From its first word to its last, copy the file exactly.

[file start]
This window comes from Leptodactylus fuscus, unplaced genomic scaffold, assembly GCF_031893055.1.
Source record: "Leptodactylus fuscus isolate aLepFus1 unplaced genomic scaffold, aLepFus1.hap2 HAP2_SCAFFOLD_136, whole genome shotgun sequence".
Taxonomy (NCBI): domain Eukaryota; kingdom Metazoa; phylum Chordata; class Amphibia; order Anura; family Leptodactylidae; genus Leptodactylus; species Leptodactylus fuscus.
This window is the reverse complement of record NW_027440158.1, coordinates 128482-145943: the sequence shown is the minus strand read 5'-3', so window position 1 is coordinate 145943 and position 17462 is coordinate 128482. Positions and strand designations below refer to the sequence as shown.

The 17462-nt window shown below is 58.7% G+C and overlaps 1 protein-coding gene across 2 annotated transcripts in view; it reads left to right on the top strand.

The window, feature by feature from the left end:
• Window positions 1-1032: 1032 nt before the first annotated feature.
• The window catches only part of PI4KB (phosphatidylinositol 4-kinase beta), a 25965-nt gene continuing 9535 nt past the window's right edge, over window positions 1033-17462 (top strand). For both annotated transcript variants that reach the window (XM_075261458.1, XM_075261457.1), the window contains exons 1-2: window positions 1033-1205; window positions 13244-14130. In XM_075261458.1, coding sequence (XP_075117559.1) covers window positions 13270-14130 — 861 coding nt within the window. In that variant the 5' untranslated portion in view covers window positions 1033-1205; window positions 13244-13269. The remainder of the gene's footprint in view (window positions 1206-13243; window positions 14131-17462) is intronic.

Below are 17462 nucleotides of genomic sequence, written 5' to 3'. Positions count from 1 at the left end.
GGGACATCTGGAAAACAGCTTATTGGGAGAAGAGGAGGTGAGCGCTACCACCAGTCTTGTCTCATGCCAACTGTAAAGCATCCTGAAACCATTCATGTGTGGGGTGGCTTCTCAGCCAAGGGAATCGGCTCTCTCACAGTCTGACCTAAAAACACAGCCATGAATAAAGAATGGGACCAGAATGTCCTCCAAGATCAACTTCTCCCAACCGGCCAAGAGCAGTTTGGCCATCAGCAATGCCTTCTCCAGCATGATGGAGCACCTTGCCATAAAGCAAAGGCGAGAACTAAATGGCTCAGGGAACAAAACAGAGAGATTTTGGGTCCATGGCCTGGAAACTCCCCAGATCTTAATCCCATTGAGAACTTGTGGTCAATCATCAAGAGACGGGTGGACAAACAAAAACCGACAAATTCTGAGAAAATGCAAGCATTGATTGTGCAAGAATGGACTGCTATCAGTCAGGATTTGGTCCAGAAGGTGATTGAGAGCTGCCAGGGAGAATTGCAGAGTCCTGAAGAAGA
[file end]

This window comes from Leptodactylus fuscus, unplaced genomic scaffold, assembly GCF_031893055.1.
Source record: "Leptodactylus fuscus isolate aLepFus1 unplaced genomic scaffold, aLepFus1.hap2 HAP2_SCAFFOLD_136, whole genome shotgun sequence".
Taxonomy (NCBI): domain Eukaryota; kingdom Metazoa; phylum Chordata; class Amphibia; order Anura; family Leptodactylidae; genus Leptodactylus; species Leptodactylus fuscus.
This window is the reverse complement of record NW_027440158.1, coordinates 128482-145943: the sequence shown is the minus strand read 5'-3', so window position 1 is coordinate 145943 and position 17462 is coordinate 128482. Positions and strand designations below refer to the sequence as shown.

The 17462-nt window shown below is 58.7% G+C and overlaps 1 protein-coding gene across 2 annotated transcripts in view; it reads left to right on the top strand.

The window, feature by feature from the left end:
• Window positions 1-1032: 1032 nt before the first annotated feature.
• The window catches only part of PI4KB (phosphatidylinositol 4-kinase beta), a 25965-nt gene continuing 9535 nt past the window's right edge, over window positions 1033-17462 (top strand). For both annotated transcript variants that reach the window (XM_075261458.1, XM_075261457.1), the window contains exons 1-2: window positions 1033-1205; window positions 13244-14130. In XM_075261458.1, coding sequence (XP_075117559.1) covers window positions 13270-14130 — 861 coding nt within the window. In that variant the 5' untranslated portion in view covers window positions 1033-1205; window positions 13244-13269. The remainder of the gene's footprint in view (window positions 1206-13243; window positions 14131-17462) is intronic.

Below are 17462 nucleotides of genomic sequence, written 5' to 3'. Positions count from 1 at the left end.
GGGACATCTGGAAAACAGCTTATTGGGAGAAGAGGAGGTGAGCGCTACCACCAGTCTTGTCTCATGCCAACTGTAAAGCATCCTGAAACCATTCATGTGTGGGGTGGCTTCTCAGCCAAGGGAATCGGCTCTCTCACAGTCTGACCTAAAAACACAGCCATGAATAAAGAATGGGACCAGAATGTCCTCCAAGATCAACTTCTCCCAACCGGCCAAGAGCAGTTTGGCCATCAGCAATGCCTTCTCCAGCATGATGGAGCACCTTGCCATAAAGCAAAGGCGAGAACTAAATGGCTCAGGGAACAAAACAGAGAGATTTTGGGTCCATGGCCTGGAAACTCCCCAGATCTTAATCCCATTGAGAACTTGTGGTCAATCATCAAGAGACGGGTGGACAAACAAAAACCGACAAATTCTGAGAAAATGCAAGCATTGATTGTGCAAGAATGGACTGCTATCAGTCAGGATTTGGTCCAGAAGGTGATTGAGAGCTGCCAGGGAGAATTGCAGAGTCCTGAAGAAGA